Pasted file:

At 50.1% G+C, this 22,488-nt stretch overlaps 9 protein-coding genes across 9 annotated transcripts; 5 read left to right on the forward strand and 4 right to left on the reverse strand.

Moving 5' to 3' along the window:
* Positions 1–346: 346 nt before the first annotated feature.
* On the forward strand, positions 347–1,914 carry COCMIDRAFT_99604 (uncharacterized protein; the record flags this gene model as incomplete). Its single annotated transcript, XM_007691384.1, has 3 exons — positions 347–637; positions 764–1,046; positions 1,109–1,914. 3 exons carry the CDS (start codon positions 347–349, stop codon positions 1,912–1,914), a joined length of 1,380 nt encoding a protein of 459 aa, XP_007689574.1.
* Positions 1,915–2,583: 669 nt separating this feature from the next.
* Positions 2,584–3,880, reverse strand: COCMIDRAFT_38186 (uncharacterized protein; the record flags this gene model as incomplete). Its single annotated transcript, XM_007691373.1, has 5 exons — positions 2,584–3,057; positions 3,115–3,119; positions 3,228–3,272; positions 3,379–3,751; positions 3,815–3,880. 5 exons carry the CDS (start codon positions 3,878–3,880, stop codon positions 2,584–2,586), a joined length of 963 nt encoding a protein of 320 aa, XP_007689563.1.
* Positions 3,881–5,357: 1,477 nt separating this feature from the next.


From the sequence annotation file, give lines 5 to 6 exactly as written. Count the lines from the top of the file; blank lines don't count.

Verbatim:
* Positions 1,915–2,583: 669 nt separating this feature from the next.
* Positions 2,584–3,880, reverse strand: COCMIDRAFT_38186 (uncharacterized protein; the record flags this gene model as incomplete). Its single annotated transcript, XM_007691373.1, has 5 exons — positions 2,584–3,057; positions 3,115–3,119; positions 3,228–3,272; positions 3,379–3,751; positions 3,815–3,880. 5 exons carry the CDS (start codon positions 3,878–3,880, stop codon positions 2,584–2,586), a joined length of 963 nt encoding a protein of 320 aa, XP_007689563.1.